Turkey fought on the losing side of World War I, along with Germany. In the process of losing that war, it engaged in the brutal slaughter of more than 1 million Armenians.

The Turks have refused in the century since to call what they did an act of genocide.


Others have used that language to describe the systematic extermination of people of a certain ethnic background, which by definition is what you call genocide.

One of the voices that so far has been silent on this matter has been the United States, which also hasn’t called it genocide. Again, by my way of looking at it, the Turks did that very thing.

Why the U.S. reluctance? Turkey is an ally of ours. It’s standing with us — more or less — in the fight against the Islamic State. Do we want to offend our allies by suggesting that its forebears did something so unconscionable that they might withdraw their support for our effort to eradicate the Islamic State?

That well might be the calculation.

Let’s call it what it was. Genocide.

Hitler tried it in World War II in search of his “final solution,” which meant the extermination of Jews; Pol Pot sought to eliminate his fellow Cambodians during the Khmer Rouge’s reign of terror in the 1970s; Rwandans engaged in genocide in the 1990s against their own people as well.

History knows what happened in those instances. We have put the proper name on these evil acts.

It’s time to do the same thing while describing what happened to Armenians at the hands of the Ottoman Empire.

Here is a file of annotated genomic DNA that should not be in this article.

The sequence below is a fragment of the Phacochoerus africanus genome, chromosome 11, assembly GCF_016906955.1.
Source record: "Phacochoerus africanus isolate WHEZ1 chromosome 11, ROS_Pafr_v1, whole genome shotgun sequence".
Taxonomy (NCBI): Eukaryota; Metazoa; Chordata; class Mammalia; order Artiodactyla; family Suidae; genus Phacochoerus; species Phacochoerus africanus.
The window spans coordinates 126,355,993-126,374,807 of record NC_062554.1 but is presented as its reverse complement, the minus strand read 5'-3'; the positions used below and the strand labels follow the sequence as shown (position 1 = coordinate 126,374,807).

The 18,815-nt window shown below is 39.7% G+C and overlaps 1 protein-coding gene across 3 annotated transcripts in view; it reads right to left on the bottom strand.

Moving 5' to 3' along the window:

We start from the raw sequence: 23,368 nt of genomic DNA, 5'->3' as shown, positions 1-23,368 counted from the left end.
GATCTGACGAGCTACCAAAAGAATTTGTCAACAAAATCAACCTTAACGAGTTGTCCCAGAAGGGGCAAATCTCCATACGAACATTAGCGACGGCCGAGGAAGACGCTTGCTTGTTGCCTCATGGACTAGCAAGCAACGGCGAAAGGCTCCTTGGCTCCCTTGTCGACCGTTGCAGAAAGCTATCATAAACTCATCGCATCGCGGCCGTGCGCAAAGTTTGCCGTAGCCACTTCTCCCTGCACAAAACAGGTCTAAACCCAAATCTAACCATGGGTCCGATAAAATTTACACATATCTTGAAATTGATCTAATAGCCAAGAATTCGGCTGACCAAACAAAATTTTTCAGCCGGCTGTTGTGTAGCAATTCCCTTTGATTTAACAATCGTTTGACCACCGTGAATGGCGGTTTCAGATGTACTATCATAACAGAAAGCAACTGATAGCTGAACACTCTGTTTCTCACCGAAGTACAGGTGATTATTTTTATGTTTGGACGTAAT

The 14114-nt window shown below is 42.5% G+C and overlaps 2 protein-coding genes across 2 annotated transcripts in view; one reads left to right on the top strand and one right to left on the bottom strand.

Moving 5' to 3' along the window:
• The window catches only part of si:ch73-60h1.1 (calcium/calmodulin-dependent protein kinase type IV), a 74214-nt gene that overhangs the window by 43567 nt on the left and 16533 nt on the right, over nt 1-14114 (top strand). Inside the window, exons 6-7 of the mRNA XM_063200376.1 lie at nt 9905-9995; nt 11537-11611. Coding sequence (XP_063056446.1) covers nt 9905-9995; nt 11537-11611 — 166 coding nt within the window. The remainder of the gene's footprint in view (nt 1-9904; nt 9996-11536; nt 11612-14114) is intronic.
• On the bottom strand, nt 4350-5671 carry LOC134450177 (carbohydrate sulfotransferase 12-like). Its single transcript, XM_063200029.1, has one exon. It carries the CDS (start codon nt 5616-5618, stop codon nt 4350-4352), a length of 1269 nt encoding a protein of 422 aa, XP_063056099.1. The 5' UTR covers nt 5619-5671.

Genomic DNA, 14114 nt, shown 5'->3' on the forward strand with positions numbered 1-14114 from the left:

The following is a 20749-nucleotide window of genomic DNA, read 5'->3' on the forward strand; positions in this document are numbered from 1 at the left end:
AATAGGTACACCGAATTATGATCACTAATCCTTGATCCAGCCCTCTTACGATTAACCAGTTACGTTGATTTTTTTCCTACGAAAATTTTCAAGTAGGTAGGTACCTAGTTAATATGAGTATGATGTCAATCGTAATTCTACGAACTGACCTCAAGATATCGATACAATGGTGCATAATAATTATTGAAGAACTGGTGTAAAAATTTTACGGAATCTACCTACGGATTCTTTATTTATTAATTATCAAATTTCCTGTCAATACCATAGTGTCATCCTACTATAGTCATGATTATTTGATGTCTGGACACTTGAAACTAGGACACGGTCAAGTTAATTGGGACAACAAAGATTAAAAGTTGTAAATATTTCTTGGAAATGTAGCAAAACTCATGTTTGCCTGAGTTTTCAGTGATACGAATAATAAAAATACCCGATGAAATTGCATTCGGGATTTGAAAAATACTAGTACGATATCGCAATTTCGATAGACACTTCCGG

Maybe, just maybe, the genes aren't so pure

I blogged earlier today about my hyphenated heritage and how I like referring to myself as a Greek-American.

My parents were Greek. My grandparents, all four of them, were Greek. My grandparents came to this country in the early 20th century.

The object of the blog, actually, was a comment from Louisiana Gov. Bobby Jindal — an Indian-American — who’d said he disliked hyphenated ethic designations for Americans. That’s fine. He’s entitled to his view, I am to mine.


Then the thought occurred to me. It’s really occurred to me many times over the course of my life, but I’ll share it here.

My mother’s parents came to the United States from Turkey. They were ethnic Greeks. My grandfather was a merchant sailor who traveled the world before settling in Portland, Ore. My grandmother joined him later, making the arduous journey from Turkey, through Athens, then on to New York. She boarded a train for the West Coast.

The thought? It’s this: Were Mom’s parents really and truly pure Greek?

They lived on a small island in the Sea of Marmara. It was a primitive place. I don’t know this for a fact, but my assumption has been that Turks populated the island as well as Greeks. Yes, Greeks and Turks loathed each other, but some comingling among people of rival ethnicities does occur.